Helium is an element that is lighter than air, nonrenewable, and becoming scarce. It is used for many purposes, including air balloons, airships such as the Goodyear blimp, and, as a shield in arc welding processes using copper and and aluminum. But perhaps most importantly, for cooling the superconducting magnet used in medical MRI scanners.
The federal government sets the rate and announced this past Spring that prices would increase from $75.75 per thousand cubic feet in 2012 to $84.00 in 2013. This price, coupled with a shoddy federal policy and dubious industry setup, all but promises a shortage.
Despite its rarity on Earth, helium was concentrated under the American Great Plains and was available for extraction as a byproduct of natural gas production. The greatest reserves of the stuff were in the gas fields of Kansas and panhandles of Texas & Oklahoma.
Because helium was crucial to miliary reconnaissance and space exploration, in 1925, Congress mandated that the government encourage private producers to sell their helium to the government under the Federal Helium Program and store it in what is is known as the Bush Dome in Amarillo, Texas, the country’s largest helium reserve.
Helium production is worldwide, but the largest percentage (75%) comes from the U.S. Approximately 30% of the world’s helium supply comes from the U.S. Federal Helium Reserve held underground in a natural reservoir that is connected to a pipeline that links stored helium with nearby helium refineries and natural gas fields in Kansas.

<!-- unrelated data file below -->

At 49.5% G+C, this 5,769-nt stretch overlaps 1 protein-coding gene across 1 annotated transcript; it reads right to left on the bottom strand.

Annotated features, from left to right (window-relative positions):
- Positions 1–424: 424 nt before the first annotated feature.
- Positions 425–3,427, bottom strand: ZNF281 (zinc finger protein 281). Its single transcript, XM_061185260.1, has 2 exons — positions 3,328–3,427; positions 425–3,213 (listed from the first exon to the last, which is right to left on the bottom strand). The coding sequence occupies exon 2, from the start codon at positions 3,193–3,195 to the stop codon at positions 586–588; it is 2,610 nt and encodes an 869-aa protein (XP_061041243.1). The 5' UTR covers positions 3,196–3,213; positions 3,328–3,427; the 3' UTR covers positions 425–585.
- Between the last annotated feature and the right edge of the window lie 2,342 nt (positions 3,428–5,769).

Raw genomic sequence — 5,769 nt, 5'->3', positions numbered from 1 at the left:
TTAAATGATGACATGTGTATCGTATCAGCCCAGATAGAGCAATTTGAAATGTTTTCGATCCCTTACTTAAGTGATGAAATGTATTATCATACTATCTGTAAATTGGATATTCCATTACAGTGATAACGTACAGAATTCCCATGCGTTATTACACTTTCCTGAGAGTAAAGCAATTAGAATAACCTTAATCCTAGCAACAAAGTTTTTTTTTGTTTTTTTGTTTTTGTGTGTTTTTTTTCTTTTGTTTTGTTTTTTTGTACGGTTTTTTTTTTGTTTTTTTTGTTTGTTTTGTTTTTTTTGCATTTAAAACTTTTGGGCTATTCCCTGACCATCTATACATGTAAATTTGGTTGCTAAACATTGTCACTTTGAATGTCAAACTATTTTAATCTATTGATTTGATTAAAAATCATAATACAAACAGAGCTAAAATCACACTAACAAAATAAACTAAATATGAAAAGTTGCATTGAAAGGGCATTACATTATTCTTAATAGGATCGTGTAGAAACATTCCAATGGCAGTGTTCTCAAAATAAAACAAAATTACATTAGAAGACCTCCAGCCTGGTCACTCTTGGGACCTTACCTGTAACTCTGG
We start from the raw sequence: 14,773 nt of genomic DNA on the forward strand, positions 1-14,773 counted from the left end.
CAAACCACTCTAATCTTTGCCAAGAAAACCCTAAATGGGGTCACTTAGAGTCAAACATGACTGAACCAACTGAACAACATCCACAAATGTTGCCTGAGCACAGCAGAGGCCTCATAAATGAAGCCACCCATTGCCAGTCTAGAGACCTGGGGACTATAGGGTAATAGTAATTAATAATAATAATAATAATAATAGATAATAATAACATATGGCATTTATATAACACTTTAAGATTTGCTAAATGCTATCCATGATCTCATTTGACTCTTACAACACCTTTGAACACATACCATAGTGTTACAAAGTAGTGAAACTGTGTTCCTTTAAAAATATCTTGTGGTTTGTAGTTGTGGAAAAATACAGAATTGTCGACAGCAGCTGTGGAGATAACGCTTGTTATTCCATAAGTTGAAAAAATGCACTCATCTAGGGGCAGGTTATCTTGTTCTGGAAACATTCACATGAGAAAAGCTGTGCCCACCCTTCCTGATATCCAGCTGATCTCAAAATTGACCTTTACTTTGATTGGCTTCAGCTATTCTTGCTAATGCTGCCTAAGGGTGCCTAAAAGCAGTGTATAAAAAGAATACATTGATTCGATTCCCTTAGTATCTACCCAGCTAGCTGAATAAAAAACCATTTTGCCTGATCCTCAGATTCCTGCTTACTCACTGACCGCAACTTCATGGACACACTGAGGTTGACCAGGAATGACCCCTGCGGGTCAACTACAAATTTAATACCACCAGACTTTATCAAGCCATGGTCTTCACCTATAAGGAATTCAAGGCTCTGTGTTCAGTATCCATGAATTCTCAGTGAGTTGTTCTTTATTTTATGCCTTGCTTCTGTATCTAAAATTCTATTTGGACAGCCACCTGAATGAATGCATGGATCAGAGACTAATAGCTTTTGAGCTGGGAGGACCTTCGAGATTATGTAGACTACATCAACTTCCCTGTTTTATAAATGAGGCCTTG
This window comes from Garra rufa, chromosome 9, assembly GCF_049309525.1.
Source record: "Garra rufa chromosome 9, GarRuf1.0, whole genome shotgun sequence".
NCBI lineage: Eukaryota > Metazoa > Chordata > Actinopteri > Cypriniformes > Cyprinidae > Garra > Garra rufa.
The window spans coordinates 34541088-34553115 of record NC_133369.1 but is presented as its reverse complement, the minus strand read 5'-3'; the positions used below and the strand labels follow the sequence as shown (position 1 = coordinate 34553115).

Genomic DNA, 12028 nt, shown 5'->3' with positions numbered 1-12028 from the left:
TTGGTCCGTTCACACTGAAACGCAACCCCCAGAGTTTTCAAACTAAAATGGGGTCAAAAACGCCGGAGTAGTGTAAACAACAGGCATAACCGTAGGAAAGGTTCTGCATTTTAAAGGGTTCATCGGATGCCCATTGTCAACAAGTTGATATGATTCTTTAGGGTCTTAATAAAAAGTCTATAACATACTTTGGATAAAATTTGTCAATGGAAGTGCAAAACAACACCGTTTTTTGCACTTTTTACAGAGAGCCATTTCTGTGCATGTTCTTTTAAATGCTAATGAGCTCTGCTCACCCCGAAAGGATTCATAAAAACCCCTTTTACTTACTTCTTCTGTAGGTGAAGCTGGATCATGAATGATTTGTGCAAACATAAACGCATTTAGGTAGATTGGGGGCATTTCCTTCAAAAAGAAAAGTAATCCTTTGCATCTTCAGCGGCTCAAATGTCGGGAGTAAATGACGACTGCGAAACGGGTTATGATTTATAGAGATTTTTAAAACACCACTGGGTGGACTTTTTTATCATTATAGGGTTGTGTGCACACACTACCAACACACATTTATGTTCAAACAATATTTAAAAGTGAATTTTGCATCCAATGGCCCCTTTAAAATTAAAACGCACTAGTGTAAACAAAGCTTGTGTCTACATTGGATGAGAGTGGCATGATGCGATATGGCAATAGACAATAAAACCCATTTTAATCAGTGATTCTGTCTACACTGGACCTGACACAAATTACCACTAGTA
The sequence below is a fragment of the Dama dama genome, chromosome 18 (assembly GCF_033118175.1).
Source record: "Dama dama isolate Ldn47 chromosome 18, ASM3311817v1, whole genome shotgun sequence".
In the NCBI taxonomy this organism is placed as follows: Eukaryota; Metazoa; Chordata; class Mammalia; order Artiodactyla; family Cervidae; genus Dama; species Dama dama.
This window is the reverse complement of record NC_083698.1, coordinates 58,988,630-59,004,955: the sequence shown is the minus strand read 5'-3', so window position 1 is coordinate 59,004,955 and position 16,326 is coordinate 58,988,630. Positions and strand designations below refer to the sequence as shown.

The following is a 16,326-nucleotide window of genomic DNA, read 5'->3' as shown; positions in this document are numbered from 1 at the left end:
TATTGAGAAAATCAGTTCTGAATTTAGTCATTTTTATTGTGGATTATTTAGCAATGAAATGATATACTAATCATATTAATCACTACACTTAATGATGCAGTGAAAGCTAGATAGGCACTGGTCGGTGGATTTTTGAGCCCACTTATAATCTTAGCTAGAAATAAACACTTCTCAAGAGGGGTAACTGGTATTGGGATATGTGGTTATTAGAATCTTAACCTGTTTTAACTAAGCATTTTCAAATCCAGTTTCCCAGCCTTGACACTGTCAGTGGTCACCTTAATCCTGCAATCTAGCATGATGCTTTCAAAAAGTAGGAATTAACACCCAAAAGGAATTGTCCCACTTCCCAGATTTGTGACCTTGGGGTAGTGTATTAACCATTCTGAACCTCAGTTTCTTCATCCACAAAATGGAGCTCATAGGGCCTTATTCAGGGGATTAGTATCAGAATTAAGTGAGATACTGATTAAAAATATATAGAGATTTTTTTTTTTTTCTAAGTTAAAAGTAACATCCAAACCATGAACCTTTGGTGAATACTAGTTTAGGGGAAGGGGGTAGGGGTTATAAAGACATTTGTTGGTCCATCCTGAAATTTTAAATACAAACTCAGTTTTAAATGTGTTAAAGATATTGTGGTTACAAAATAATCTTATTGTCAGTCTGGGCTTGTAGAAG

But considering its complex geology, production of helium in the past couple of years has been halting. Private industry hasn’t been as interested in producing helium as Congress had hoped it would be when it decided to get out of the helium business.
Where it was once mandated that the federal government keep a reserve of the gas, Congress reversed policy in 1996 and moved to privatize the federal helium program, requiring all of the government’s supplies to be sold off by 2015. Suffice it to say, new producers of helium have not yet emerged leaving consumers with spiking prices and shrinking supplies.
As supplies tighten, the biggest impact could be on healthcare and small-scale research. Helium is the only element on Earth than can keep the superconducting magnet found in MRI units cold. Helium, in short, is what makes magnetic resonance imaging possible. If there were no helium to service an MRI, the unit could become damaged permanently and need to be replaced. Considering the current price tag on an MRI scan, this will, no doubt, adversely affect patient care and jack up the cost exponentially.
No Solution Forthcoming
The Helium Stewardship Act, introduced in April, is under current consideration by the U.S. Senate. It would extend the 2015 deadline for the selling off of the Federal Helium Program and otherwise allow the government to continue supplying world markets with helium, selling it at market price instead of the government set rate. If the bill isn’t passed, the funding vehicle for helium operations will expire giving MRI manufacturers and researchers the shaft. But as with any other matter of national importance and global consequence that does not involve bailing out banks, no action has been taken on the bill since its introduction.
Helium – Wikipedia, the free encyclopedia
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